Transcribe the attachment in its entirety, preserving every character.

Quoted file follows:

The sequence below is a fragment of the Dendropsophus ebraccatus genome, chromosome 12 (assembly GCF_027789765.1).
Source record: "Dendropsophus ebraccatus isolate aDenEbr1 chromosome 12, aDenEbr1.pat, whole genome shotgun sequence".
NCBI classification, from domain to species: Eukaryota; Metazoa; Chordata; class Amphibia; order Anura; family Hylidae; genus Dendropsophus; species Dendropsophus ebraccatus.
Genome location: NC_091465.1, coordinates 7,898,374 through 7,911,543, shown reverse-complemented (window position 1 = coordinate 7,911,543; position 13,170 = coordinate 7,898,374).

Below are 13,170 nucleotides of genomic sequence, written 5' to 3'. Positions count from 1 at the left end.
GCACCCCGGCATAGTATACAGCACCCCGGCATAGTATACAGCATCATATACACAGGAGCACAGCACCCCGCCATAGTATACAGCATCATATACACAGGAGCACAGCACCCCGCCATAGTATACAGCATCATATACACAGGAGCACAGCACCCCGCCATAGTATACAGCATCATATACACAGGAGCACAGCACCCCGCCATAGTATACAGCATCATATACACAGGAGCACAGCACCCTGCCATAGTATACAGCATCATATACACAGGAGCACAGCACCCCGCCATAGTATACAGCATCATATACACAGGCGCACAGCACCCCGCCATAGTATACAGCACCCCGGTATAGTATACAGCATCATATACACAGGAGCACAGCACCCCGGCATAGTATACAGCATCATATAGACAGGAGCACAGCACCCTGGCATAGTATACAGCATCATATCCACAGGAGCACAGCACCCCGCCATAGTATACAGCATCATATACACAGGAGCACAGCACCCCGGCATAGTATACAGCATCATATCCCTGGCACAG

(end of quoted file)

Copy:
The sequence below is a fragment of the Dendropsophus ebraccatus genome, chromosome 12 (assembly GCF_027789765.1).
Source record: "Dendropsophus ebraccatus isolate aDenEbr1 chromosome 12, aDenEbr1.pat, whole genome shotgun sequence".
NCBI classification, from domain to species: Eukaryota; Metazoa; Chordata; class Amphibia; order Anura; family Hylidae; genus Dendropsophus; species Dendropsophus ebraccatus.
Genome location: NC_091465.1, coordinates 7,898,374 through 7,911,543, shown reverse-complemented (window position 1 = coordinate 7,911,543; position 13,170 = coordinate 7,898,374).

Below are 13,170 nucleotides of genomic sequence, written 5' to 3'. Positions count from 1 at the left end.
GCACCCCGGCATAGTATACAGCACCCCGGCATAGTATACAGCATCATATACACAGGAGCACAGCACCCCGCCATAGTATACAGCATCATATACACAGGAGCACAGCACCCCGCCATAGTATACAGCATCATATACACAGGAGCACAGCACCCCGCCATAGTATACAGCATCATATACACAGGAGCACAGCACCCCGCCATAGTATACAGCATCATATACACAGGAGCACAGCACCCTGCCATAGTATACAGCATCATATACACAGGAGCACAGCACCCCGCCATAGTATACAGCATCATATACACAGGCGCACAGCACCCCGCCATAGTATACAGCACCCCGGTATAGTATACAGCATCATATACACAGGAGCACAGCACCCCGGCATAGTATACAGCATCATATAGACAGGAGCACAGCACCCTGGCATAGTATACAGCATCATATCCACAGGAGCACAGCACCCCGCCATAGTATACAGCATCATATACACAGGAGCACAGCACCCCGGCATAGTATACAGCATCATATCCCTGGCACAG